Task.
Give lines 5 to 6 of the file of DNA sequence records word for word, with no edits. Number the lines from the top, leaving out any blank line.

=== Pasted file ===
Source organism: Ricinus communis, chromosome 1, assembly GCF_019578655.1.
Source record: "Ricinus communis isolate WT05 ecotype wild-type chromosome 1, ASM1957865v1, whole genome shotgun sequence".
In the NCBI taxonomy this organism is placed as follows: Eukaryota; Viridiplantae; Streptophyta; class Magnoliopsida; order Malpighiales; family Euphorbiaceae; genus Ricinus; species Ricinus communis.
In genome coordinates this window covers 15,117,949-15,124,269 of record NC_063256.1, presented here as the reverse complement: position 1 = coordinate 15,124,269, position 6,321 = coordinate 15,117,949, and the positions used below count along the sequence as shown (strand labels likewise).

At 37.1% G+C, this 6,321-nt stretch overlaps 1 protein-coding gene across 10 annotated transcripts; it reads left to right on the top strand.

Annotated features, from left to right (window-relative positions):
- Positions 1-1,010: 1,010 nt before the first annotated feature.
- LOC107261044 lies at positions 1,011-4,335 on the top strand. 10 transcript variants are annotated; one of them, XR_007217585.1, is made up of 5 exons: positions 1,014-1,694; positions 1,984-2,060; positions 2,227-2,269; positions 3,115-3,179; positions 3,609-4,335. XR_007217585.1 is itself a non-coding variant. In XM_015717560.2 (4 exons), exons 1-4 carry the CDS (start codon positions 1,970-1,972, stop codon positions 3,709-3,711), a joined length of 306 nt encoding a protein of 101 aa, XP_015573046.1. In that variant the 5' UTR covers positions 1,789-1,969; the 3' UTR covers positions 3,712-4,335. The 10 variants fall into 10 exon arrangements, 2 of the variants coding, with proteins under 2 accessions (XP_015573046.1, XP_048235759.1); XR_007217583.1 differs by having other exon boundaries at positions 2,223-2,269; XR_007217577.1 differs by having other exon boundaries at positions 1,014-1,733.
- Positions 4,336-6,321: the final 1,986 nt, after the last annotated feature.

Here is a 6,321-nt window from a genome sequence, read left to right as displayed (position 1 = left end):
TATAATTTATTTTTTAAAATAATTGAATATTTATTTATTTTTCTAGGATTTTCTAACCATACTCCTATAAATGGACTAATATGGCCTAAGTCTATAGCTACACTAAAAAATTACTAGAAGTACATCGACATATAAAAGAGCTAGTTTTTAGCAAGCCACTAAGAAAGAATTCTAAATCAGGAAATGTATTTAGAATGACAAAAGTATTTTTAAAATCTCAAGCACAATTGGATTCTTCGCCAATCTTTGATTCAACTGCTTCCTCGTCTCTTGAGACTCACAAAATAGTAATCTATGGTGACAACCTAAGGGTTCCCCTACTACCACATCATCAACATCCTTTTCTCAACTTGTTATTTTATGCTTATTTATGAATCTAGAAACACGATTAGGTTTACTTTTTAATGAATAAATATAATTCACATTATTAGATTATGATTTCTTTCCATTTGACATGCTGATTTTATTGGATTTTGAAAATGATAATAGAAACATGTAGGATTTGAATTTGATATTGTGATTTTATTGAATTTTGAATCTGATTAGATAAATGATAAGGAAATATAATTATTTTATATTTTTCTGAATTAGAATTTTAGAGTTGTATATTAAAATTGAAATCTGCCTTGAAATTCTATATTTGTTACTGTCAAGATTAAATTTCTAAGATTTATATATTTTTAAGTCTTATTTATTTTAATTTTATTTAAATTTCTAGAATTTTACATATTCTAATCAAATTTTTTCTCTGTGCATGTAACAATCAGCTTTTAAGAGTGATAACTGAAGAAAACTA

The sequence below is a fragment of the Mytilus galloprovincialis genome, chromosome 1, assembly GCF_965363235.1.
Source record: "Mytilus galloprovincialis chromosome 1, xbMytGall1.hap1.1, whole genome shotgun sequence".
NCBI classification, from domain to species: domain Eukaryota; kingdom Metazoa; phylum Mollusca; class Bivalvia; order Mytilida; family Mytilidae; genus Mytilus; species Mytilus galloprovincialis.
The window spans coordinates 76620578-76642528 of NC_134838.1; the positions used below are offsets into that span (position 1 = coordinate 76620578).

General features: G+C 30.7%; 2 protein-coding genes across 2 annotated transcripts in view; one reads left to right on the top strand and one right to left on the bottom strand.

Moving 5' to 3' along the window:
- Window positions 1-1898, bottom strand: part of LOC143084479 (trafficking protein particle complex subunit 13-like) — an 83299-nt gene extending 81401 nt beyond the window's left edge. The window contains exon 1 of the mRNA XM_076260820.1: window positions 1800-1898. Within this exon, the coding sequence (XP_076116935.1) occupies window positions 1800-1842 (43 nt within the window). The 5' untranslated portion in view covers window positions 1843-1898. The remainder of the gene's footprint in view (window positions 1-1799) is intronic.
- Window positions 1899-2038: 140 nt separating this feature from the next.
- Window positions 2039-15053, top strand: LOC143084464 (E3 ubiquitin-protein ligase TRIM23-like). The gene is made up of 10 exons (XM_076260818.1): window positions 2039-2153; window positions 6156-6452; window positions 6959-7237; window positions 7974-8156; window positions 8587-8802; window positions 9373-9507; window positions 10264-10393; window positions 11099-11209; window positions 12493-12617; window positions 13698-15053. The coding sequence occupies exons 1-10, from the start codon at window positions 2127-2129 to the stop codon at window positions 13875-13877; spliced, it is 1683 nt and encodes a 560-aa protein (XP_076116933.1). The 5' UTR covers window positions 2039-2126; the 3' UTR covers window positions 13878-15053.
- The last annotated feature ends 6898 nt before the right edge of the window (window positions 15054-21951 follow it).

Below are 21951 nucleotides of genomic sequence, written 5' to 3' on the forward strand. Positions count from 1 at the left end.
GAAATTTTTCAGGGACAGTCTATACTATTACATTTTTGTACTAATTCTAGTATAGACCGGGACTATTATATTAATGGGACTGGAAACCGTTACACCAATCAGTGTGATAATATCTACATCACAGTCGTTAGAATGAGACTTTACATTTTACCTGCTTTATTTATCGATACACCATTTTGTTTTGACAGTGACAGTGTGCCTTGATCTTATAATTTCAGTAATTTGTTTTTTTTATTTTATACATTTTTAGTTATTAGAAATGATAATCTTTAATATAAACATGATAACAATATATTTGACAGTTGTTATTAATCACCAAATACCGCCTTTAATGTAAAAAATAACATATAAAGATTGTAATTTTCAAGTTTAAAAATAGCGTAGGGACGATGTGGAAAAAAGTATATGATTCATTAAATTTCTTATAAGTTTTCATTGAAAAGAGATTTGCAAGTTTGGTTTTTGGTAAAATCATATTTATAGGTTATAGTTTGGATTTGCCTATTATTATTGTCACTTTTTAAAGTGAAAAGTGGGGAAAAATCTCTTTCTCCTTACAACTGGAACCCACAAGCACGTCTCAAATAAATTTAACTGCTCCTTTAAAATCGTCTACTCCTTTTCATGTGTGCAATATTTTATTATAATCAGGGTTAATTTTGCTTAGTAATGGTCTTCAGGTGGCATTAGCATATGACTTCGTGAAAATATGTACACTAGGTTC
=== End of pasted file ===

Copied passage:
At 37.1% G+C, this 6,321-nt stretch overlaps 1 protein-coding gene across 10 annotated transcripts; it reads left to right on the top strand.

Annotated features, from left to right (window-relative positions):